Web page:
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Holm Oak Vineyards

Bec Duffy
 
13 June 2017 | Bec Duffy

History of Holm Oak

Fans of Holm Oak may have stumbled upon our Ilex Pinot Noir – it’s our delicious everyday drinking red. Like a fair whack of our wines, this one is stamped with a curious moniker, the Ilex. So what is the Ilex and what is its connection to Holm Oak? Here, we explain a little about the fascinating history of our Tamar Valley property and the people who came before us, all the way back to the late 19th century.

But let’s start with the main character in this tale – his name is Alexander North and he had a thing for trees. He was born in Yorkshire, England, in 1858, but at age 27, he left the safety of his homeland for the undeniable call of the colony down under, namely Hobart.

After arriving in Australia in 1885, Alexander built up his career as an architect. His reputation grew enormously, and he garnered a reputation as an exceptional church architect. Among his admired designs is the Holy Trinity church in Launceston, as well as a large chapel for Trinity College, University of Melbourne.

If you look at his designs, you’ll discover that Alexander had a penchant for native timbers, particularly Tassie oak, and he depicted native flora and fauna in his decorative woodwork designs, replacing the stuffy old English styles of emblems and motifs with art nouveau expressions of eucalyptus leaves and waratahs, as well as possums, bandicoots and platypuses. Alexander also wrote books about Australian ferns and forestry, and was secretary of the Tasmanian branch of the Australian Forest League.

From our research at Holm Oak, it seems Mr North’s creative displays of botanical designs were inspired by the property on which his home was built. So where was his home? Right here, at Holm Oak! Back in the day when Federal land was being granted to citizens by the government, Alexander acquired one of the 100-acre blocks in the north Tassie Rowella region at the beginning of the orchard boom. By this time, Alexander was married and needed a roof over his and his wife’s head.

So Alexander built the handsome gabled house known as Holm Lea on the property (unfortunately it was subdivided off and now belongs to our neighbours) and later, his son Eric, who was a trained agriculturist, managed the planting of the many orchard trees on the property.

Alexander’s passion for botany and European trees is evidenced in the planting of a very fine group of oaks, scarlet oaks and silver birch all over the original estate, many of which are still standing today.

Alexander didn’t stop there. His knowledge of European trees was applied to the plantation of English ash at Hollybank, a property near Lilydale in north-east Tasmania. Why did he plant these trees whose wood happens to be particularly hardy and elastic? Tennis, that’s why. The plan was that Alexander would harvest these trees for the manufacture of tennis racquets.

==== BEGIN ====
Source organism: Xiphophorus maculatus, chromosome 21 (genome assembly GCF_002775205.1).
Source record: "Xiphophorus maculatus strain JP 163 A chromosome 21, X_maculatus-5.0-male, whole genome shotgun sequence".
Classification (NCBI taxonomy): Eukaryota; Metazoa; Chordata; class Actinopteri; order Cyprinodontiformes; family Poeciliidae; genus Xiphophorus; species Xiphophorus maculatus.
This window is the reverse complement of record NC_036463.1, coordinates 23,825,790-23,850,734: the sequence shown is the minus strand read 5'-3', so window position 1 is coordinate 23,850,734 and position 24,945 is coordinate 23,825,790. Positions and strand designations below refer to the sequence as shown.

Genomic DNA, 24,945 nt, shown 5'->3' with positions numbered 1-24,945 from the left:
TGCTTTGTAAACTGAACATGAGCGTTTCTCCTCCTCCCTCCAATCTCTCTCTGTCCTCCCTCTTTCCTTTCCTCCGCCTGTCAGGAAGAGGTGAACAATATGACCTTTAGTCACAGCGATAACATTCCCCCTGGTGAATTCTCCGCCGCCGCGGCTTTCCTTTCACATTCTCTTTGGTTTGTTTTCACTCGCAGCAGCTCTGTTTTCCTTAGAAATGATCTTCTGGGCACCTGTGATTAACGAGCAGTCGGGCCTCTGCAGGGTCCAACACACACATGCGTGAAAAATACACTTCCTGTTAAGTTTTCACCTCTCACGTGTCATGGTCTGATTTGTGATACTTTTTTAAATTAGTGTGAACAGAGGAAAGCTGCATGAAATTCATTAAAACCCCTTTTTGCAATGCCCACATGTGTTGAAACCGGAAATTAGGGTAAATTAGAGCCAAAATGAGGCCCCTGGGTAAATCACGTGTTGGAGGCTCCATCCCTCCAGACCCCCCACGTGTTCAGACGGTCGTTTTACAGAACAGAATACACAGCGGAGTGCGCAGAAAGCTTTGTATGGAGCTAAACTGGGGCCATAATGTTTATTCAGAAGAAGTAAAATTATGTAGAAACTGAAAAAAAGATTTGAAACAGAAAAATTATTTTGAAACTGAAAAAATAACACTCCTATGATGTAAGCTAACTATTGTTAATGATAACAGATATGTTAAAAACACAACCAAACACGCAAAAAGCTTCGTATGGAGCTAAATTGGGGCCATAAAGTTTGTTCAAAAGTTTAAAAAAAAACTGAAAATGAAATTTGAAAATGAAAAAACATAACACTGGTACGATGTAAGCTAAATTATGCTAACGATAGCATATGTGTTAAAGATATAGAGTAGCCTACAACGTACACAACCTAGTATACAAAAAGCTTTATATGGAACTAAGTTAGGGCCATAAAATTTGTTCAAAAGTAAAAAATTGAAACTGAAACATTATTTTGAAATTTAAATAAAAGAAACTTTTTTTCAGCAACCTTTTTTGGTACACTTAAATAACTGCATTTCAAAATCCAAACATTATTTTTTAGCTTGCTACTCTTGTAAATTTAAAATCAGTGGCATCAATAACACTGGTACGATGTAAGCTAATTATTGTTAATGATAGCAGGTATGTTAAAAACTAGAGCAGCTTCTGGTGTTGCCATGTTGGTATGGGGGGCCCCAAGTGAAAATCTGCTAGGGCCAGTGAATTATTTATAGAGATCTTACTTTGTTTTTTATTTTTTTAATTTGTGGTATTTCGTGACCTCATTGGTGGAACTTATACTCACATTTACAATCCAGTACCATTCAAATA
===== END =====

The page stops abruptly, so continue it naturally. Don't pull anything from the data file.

As a result, Ash Plantations Ltd was formed in 1933 to supply the Alexander Patent Racquet Company of Newstead. North was a shareholder in this company and wholeheartedly endorsed the venture.

‘I consider this property to be almost ideal for the growth of English Ash Trees … I venture to predict that if ever a plantation is set out, the sheltered valleys will grow ash trees of gigantic proportions.’

But alas, those gigantic proportions were never realised. As the year 1940 came to an end, anxiety loomed over the slow growth of these ash trees. What to do? Analyse the soil and interplant alternative ash species in an attempt to boost growth. But costs continued to rise and the trees never grew to sufficient heights for the timber to be harvested. In 1950, the tough decision was made by Alexander to discard the project and sadly, no racquets were ever made from his trees.

The good news is that the Alexander Patent Racquet Company, on the corner of Abbott and Wentworth streets in Launceston, procured timber from other sources and in the 1930s and 1940s, thrived, making tennis racquets, as well as cricket bats, badminton and squash racquets, furniture, wooden bicycle rims and, during World War II, ammunition boxes. It no longer operates but the pieces from this factory can be found all over the country.

So what happened to the Holm Oak property? Alexander North’s daughter, Mrs Reid Bell, was a respected landscape water colourist. After Mr North’s death, she turned Holm Lea into a small convalescent house for the elderly. Upon her death, the property took on a flavour of the vinous variety – it was sold to Justice Edward Butler, who, along with his son Nicholas, planted Holm Oak vineyard’s first vines (pinot noir and cabernet sauvignon) in 1983. The first wines were made by the Butlers in 1987 and in 1991, Riesling was planted.

In 2004, the property was purchased by Bec Duffy’s parents Robyn and Ian Wilson, then Tim and I bought it from them in 2013, and the rest, as they say, is (our winemaking) history…

But what of the Ilex? This superhero-sounding name is the Latin word for the holm oak genus or evergreen oak (Quercus ilex) – the magnificent trees that still grace our property, planted by Alexander North all those years ago. Perhaps by osmosis, Alexander’s passion for botany has been transferred to us, the current owners of Holm Oak, and has come to life in our passion for nurturing Tassie grapes that are crafted into beautiful cool-climate wines. Oh, and we don’t mind the odd game of tennis but the racquets have moved into the 21st century – no timbre frames here. Just graphite or carbon fibre. And we’re happy to leave the production of those materials to the professionals…

 

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